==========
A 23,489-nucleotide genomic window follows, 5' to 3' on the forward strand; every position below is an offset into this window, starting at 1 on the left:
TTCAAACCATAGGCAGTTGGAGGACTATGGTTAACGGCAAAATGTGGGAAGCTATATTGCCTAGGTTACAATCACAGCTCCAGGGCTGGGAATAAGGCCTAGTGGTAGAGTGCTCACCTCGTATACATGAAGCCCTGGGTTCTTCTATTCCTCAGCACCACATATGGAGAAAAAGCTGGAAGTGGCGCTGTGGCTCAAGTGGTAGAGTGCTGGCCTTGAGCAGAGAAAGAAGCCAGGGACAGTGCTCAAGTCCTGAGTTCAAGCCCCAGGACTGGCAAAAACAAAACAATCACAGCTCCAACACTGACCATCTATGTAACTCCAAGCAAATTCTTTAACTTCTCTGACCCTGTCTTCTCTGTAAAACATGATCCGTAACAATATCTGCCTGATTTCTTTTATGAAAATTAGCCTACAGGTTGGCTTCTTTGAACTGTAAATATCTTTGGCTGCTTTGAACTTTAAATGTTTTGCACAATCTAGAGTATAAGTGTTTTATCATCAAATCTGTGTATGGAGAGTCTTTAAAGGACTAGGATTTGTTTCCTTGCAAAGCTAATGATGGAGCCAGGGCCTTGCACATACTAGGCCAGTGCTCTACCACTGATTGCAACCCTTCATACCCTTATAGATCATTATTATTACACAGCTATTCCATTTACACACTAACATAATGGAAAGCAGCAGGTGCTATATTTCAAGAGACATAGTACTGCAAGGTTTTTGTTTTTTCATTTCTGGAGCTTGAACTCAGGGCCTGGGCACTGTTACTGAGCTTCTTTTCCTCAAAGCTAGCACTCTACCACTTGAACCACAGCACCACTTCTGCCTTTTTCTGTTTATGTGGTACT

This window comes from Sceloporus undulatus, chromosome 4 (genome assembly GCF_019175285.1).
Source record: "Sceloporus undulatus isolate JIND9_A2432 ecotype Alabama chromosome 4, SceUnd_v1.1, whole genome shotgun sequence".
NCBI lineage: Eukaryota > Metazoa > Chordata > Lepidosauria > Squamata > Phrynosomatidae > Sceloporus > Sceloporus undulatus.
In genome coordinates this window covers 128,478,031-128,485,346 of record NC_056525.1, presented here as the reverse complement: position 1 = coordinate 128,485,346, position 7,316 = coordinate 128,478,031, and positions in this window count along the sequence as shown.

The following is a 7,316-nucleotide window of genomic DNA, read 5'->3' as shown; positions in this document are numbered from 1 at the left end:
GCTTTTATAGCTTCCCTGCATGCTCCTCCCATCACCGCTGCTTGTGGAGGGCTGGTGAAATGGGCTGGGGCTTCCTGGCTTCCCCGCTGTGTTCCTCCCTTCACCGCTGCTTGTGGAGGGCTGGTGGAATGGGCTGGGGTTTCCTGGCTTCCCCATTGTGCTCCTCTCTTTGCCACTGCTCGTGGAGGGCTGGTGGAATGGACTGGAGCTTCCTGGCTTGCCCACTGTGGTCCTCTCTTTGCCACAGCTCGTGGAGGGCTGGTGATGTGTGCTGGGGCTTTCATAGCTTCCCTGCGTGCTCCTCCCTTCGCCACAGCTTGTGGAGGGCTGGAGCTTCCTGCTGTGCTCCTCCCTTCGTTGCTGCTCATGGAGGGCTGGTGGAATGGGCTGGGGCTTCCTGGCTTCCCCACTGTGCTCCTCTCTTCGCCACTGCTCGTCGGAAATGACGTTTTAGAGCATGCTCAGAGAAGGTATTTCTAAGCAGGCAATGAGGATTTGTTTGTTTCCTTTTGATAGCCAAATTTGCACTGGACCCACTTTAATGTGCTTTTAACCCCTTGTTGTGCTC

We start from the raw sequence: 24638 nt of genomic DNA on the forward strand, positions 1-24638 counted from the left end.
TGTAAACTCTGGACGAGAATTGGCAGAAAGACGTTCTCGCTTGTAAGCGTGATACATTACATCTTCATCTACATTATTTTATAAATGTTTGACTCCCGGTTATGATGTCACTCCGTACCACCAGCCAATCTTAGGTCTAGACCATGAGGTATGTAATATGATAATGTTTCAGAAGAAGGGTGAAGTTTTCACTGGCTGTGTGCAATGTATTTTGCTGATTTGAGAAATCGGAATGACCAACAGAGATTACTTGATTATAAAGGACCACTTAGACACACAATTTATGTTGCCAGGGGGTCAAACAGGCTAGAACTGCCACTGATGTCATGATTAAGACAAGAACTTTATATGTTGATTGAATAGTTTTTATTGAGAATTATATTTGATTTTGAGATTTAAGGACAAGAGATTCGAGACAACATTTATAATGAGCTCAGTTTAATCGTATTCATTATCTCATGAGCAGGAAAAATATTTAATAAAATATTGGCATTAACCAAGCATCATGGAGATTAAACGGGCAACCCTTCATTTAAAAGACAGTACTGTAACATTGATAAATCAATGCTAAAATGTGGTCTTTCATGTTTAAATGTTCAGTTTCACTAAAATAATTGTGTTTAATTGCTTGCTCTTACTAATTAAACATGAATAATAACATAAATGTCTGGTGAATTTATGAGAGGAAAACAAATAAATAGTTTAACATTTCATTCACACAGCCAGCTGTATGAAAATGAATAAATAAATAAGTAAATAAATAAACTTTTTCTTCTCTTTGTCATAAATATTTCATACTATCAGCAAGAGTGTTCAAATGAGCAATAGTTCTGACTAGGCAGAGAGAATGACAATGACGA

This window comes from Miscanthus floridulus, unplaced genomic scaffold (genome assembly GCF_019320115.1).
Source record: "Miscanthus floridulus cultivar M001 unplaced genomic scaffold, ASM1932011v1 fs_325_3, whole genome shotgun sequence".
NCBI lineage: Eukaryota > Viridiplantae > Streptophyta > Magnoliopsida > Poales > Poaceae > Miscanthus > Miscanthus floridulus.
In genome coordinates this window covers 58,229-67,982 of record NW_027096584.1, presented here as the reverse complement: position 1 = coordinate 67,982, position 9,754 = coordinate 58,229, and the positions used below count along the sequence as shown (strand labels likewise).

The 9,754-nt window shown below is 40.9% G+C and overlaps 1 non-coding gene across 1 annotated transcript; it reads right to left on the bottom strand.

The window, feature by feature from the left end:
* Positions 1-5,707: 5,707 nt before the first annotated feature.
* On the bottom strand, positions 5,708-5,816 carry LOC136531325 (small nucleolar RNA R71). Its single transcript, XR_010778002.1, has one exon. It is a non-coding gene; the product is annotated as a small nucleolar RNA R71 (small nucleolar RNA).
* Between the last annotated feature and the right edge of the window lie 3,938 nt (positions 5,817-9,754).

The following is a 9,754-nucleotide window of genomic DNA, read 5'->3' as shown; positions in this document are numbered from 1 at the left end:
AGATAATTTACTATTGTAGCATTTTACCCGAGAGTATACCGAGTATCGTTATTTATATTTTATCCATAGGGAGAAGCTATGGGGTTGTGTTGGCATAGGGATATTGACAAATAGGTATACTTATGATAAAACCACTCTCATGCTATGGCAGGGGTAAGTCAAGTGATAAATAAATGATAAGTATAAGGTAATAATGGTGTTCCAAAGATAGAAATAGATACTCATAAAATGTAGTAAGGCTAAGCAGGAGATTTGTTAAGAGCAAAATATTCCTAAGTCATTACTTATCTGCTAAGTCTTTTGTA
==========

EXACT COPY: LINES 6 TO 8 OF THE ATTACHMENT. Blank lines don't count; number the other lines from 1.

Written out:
In genome coordinates this window covers 128,478,031-128,485,346 of record NC_056525.1, presented here as the reverse complement: position 1 = coordinate 128,485,346, position 7,316 = coordinate 128,478,031, and positions in this window count along the sequence as shown.

The following is a 7,316-nucleotide window of genomic DNA, read 5'->3' as shown; positions in this document are numbered from 1 at the left end:
GCTTTTATAGCTTCCCTGCATGCTCCTCCCATCACCGCTGCTTGTGGAGGGCTGGTGAAATGGGCTGGGGCTTCCTGGCTTCCCCGCTGTGTTCCTCCCTTCACCGCTGCTTGTGGAGGGCTGGTGGAATGGGCTGGGGTTTCCTGGCTTCCCCATTGTGCTCCTCTCTTTGCCACTGCTCGTGGAGGGCTGGTGGAATGGACTGGAGCTTCCTGGCTTGCCCACTGTGGTCCTCTCTTTGCCACAGCTCGTGGAGGGCTGGTGATGTGTGCTGGGGCTTTCATAGCTTCCCTGCGTGCTCCTCCCTTCGCCACAGCTTGTGGAGGGCTGGAGCTTCCTGCTGTGCTCCTCCCTTCGTTGCTGCTCATGGAGGGCTGGTGGAATGGGCTGGGGCTTCCTGGCTTCCCCACTGTGCTCCTCTCTTCGCCACTGCTCGTCGGAAATGACGTTTTAGAGCATGCTCAGAGAAGGTATTTCTAAGCAGGCAATGAGGATTTGTTTGTTTCCTTTTGATAGCCAAATTTGCACTGGACCCACTTTAATGTGCTTTTAACCCCTTGTTGTGCTC